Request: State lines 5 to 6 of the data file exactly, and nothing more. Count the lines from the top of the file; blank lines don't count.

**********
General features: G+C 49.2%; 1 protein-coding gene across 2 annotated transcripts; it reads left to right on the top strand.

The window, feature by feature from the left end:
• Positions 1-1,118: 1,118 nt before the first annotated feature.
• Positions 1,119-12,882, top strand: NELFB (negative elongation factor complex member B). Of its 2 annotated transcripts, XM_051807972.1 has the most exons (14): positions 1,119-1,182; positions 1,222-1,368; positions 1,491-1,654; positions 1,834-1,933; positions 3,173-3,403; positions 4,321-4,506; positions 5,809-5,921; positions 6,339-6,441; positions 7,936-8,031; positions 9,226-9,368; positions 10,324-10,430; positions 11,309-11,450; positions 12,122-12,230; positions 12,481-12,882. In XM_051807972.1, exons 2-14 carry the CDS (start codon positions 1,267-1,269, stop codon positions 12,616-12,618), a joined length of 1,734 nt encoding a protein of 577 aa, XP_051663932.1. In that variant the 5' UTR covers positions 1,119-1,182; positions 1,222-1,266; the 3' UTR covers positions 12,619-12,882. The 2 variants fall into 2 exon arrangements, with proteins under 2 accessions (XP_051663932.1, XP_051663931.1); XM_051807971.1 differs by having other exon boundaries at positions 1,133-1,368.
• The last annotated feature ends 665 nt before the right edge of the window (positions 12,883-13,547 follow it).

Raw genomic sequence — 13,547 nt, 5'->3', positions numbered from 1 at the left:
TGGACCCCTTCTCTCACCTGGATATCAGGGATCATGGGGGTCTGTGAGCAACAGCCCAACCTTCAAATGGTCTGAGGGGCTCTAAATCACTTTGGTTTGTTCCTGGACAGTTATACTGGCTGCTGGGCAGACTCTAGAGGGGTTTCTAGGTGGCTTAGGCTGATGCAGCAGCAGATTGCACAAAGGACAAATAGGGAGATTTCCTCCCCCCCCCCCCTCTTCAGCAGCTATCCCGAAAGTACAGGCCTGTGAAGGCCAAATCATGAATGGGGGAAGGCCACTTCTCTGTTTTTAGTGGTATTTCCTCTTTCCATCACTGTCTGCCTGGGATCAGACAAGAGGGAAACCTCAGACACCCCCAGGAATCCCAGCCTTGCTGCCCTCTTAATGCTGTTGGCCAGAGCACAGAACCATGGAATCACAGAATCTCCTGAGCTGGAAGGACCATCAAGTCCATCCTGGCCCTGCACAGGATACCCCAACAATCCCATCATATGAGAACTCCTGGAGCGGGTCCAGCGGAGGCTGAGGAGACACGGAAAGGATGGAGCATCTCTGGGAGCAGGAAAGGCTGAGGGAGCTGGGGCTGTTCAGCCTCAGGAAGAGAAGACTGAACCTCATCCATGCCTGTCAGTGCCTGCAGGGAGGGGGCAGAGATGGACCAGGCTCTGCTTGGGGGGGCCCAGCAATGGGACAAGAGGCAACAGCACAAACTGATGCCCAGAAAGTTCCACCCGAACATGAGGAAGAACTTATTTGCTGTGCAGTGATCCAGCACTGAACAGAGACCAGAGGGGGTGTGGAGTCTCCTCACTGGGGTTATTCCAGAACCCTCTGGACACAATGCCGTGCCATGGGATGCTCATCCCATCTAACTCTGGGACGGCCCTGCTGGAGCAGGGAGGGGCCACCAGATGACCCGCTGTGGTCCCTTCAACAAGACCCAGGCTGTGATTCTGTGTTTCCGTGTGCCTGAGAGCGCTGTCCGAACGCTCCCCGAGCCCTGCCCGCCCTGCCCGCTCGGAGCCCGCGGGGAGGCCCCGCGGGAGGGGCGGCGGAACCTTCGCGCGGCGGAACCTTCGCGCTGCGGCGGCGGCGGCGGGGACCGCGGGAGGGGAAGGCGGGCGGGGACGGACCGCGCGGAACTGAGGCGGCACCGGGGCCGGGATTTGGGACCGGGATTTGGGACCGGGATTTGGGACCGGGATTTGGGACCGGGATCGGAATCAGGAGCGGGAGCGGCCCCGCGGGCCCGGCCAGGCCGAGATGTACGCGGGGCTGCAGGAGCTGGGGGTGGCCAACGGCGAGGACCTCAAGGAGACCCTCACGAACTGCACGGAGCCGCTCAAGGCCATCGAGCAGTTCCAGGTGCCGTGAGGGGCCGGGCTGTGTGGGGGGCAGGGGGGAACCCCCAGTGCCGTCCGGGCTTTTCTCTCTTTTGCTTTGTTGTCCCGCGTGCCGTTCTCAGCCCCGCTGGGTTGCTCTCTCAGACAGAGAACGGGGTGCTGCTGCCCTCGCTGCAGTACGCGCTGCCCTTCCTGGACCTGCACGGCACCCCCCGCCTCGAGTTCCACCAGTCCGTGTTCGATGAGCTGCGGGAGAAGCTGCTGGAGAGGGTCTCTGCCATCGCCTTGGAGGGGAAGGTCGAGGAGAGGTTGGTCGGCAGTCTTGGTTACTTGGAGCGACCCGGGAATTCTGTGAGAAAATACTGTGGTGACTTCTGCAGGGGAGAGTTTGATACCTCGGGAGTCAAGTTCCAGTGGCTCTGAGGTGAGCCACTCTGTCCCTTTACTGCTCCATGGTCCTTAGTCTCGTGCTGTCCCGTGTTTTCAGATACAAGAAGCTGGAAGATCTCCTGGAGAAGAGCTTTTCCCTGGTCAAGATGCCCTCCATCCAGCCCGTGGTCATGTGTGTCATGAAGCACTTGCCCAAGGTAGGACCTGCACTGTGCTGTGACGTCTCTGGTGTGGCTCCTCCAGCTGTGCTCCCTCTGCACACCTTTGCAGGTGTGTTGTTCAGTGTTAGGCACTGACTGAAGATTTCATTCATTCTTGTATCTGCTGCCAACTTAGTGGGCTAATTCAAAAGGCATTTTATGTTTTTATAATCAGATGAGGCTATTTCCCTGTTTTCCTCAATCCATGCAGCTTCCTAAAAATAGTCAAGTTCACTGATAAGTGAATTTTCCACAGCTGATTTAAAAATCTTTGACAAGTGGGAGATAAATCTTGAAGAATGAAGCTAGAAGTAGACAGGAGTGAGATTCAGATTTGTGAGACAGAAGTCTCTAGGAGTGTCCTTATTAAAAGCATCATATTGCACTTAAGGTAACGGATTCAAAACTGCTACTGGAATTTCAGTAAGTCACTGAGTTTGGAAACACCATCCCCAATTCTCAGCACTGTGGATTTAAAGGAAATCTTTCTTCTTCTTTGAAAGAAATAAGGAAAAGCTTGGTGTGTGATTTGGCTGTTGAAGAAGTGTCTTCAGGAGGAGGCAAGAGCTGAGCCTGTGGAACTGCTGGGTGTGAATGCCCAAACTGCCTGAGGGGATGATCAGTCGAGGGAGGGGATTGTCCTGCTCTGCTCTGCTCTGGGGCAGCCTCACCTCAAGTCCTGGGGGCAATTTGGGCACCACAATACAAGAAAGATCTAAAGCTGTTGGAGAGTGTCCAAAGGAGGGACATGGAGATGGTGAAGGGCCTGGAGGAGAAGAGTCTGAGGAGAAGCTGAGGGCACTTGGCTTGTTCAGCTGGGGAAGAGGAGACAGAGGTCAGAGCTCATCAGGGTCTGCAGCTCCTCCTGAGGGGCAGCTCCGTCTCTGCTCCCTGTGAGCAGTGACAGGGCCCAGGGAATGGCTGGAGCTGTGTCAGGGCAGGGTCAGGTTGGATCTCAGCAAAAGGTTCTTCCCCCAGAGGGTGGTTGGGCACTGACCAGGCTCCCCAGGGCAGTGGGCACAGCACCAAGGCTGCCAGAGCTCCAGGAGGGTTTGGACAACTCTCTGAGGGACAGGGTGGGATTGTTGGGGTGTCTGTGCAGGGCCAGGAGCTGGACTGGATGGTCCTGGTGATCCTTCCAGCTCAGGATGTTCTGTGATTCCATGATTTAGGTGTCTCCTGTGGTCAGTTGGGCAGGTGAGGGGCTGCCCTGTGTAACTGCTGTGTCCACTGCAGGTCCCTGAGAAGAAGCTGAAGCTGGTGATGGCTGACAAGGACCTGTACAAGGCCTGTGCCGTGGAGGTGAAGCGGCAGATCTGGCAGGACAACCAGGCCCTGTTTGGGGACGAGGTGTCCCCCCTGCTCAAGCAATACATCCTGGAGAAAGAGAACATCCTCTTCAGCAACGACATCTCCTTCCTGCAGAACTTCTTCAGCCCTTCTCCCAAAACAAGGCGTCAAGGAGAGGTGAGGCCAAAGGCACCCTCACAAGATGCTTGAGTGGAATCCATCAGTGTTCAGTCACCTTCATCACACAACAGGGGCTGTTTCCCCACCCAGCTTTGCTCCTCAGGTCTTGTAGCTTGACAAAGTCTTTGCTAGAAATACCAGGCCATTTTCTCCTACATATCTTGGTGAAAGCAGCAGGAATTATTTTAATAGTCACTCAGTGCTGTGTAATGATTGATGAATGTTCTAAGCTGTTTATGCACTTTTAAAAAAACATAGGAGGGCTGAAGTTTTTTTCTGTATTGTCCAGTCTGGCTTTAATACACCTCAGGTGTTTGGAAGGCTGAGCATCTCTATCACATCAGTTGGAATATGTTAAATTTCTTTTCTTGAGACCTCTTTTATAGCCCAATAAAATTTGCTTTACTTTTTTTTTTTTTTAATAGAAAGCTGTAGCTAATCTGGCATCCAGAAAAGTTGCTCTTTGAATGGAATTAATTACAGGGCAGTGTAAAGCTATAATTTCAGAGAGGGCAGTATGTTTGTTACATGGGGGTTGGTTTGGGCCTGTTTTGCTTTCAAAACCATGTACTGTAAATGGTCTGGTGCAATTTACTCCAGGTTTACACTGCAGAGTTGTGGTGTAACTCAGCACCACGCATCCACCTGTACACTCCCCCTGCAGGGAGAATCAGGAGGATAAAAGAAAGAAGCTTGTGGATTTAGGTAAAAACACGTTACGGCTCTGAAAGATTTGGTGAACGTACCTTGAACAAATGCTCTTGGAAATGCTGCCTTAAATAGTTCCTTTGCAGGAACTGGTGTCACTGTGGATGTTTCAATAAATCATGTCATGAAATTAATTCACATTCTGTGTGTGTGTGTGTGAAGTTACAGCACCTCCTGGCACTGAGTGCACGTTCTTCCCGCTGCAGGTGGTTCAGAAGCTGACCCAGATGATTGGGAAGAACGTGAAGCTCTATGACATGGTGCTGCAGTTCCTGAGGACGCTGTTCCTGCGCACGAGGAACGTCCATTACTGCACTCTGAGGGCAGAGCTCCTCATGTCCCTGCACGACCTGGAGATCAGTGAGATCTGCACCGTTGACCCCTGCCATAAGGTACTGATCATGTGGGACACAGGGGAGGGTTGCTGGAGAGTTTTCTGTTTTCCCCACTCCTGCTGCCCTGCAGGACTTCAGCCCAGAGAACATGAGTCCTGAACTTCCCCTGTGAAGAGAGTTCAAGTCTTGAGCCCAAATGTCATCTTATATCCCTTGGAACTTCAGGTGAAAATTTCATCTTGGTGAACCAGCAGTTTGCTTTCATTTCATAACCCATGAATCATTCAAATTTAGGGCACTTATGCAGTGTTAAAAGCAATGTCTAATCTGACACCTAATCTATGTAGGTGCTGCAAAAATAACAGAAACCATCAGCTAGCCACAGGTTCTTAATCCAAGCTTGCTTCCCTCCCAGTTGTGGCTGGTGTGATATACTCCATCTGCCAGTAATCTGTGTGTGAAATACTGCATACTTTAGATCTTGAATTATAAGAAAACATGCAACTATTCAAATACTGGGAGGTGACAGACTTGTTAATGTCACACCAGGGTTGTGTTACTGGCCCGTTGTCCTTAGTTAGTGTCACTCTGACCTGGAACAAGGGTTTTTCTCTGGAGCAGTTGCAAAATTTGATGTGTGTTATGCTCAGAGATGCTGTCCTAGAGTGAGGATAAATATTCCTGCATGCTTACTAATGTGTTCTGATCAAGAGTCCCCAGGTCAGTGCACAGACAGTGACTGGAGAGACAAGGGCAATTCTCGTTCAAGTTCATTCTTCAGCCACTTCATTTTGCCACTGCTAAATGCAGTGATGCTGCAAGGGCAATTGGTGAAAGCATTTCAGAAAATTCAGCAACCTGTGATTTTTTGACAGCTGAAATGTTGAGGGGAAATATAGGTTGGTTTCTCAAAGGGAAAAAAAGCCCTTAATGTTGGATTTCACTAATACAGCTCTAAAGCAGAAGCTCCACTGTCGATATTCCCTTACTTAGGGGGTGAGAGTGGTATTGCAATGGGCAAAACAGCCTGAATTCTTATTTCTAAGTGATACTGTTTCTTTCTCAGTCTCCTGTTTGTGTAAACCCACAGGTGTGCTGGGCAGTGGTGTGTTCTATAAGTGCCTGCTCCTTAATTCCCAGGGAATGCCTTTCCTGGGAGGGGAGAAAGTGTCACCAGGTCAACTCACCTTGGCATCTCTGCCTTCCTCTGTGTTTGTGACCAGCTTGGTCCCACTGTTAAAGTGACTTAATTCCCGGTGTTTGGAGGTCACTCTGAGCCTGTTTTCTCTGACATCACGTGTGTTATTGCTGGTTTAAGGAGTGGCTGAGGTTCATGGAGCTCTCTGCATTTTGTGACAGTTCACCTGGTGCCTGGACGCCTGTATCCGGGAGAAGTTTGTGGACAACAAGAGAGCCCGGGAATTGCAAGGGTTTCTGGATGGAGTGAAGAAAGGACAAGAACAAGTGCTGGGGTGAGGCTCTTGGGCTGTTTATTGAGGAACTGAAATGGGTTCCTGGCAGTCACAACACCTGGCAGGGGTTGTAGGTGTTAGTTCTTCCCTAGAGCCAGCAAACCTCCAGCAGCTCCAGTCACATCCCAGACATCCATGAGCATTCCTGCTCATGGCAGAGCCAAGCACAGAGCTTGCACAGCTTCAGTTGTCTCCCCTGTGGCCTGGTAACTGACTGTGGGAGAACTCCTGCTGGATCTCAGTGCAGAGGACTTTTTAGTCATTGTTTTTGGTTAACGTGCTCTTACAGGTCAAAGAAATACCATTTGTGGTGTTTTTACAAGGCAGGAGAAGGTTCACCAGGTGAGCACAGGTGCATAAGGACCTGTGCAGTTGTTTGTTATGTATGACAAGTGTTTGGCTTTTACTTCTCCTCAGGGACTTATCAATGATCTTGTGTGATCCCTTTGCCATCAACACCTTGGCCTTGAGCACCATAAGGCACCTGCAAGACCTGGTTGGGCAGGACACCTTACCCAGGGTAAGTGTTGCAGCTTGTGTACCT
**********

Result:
• The last annotated feature ends 665 nt before the right edge of the window (positions 12,883-13,547 follow it).

Raw genomic sequence — 13,547 nt, 5'->3', positions numbered from 1 at the left: